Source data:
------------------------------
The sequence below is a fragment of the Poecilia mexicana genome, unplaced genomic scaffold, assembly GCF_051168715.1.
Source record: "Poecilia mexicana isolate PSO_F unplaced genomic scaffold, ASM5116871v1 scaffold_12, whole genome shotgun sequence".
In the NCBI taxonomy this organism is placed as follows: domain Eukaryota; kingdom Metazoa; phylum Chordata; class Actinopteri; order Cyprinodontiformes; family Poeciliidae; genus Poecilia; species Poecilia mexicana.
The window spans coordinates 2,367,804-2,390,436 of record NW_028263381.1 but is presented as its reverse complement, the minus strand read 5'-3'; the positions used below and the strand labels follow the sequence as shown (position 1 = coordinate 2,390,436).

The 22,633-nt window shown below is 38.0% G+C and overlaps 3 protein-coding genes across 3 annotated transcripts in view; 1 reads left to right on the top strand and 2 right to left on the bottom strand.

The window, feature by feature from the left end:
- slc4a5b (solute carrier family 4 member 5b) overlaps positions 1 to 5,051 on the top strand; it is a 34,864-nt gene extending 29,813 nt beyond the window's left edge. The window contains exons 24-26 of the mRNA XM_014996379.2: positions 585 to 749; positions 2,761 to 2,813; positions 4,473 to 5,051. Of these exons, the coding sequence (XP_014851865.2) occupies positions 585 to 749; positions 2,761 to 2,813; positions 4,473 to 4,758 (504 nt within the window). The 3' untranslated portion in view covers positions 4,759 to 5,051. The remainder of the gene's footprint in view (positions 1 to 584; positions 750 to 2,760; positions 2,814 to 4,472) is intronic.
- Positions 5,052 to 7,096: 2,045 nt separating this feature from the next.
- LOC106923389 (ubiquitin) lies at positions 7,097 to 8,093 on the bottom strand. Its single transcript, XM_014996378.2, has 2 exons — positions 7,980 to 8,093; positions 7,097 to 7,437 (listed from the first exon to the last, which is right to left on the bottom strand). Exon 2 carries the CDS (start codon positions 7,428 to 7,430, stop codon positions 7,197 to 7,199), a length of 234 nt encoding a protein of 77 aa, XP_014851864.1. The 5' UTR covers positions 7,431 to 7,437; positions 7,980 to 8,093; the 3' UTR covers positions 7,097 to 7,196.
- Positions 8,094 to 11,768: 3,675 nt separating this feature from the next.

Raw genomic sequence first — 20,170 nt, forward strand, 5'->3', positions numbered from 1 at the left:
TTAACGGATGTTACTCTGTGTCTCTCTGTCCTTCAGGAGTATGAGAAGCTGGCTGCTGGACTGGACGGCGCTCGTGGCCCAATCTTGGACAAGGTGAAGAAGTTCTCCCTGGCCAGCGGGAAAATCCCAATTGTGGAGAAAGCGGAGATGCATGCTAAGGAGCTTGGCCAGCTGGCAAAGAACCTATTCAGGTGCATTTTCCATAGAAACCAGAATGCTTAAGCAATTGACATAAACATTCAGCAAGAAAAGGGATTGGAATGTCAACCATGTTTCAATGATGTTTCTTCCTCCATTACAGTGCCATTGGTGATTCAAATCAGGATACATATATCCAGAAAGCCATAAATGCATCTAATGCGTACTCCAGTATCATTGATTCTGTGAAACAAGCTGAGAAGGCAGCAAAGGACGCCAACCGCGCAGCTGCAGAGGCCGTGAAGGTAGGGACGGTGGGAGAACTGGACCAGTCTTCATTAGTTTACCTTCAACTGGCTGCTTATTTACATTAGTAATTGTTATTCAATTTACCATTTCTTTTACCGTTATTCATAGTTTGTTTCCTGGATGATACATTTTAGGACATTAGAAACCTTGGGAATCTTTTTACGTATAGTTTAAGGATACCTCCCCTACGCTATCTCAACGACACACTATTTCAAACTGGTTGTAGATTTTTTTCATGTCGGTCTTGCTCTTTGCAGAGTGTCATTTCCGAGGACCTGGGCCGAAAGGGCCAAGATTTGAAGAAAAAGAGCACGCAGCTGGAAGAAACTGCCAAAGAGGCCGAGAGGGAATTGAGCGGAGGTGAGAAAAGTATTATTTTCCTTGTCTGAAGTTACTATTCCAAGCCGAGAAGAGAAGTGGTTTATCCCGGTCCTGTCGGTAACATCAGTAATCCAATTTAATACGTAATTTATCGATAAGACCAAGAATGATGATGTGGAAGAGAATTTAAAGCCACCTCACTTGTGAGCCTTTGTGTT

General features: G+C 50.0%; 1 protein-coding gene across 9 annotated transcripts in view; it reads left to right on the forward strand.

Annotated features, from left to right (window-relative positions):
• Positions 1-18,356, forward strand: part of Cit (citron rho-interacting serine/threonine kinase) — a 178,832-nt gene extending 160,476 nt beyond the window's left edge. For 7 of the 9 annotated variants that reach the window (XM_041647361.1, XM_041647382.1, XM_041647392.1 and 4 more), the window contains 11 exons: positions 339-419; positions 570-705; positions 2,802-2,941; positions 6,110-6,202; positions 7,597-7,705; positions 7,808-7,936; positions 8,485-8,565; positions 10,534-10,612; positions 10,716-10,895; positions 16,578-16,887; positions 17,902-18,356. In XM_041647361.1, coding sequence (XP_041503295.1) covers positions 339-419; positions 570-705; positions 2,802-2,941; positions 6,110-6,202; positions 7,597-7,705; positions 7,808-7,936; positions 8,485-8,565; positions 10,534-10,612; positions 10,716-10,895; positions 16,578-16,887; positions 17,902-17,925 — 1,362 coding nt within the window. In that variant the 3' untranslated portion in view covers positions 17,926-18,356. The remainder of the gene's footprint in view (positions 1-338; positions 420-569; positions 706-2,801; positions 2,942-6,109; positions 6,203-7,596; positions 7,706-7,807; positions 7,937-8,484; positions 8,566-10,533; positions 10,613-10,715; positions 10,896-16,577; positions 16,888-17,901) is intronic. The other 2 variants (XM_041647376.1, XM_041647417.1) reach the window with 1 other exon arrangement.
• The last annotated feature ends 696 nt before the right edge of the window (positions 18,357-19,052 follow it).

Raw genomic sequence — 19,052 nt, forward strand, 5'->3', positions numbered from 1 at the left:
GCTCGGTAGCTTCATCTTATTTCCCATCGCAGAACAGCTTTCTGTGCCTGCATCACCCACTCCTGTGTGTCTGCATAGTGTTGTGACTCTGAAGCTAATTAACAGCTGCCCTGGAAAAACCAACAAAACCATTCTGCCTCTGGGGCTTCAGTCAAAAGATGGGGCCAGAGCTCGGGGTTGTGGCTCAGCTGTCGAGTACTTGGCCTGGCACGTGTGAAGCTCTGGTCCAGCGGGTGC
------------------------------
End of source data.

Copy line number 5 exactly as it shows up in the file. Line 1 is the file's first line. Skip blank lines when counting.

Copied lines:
The 22,633-nt window shown below is 38.0% G+C and overlaps 3 protein-coding genes across 3 annotated transcripts in view; 1 reads left to right on the top strand and 2 right to left on the bottom strand.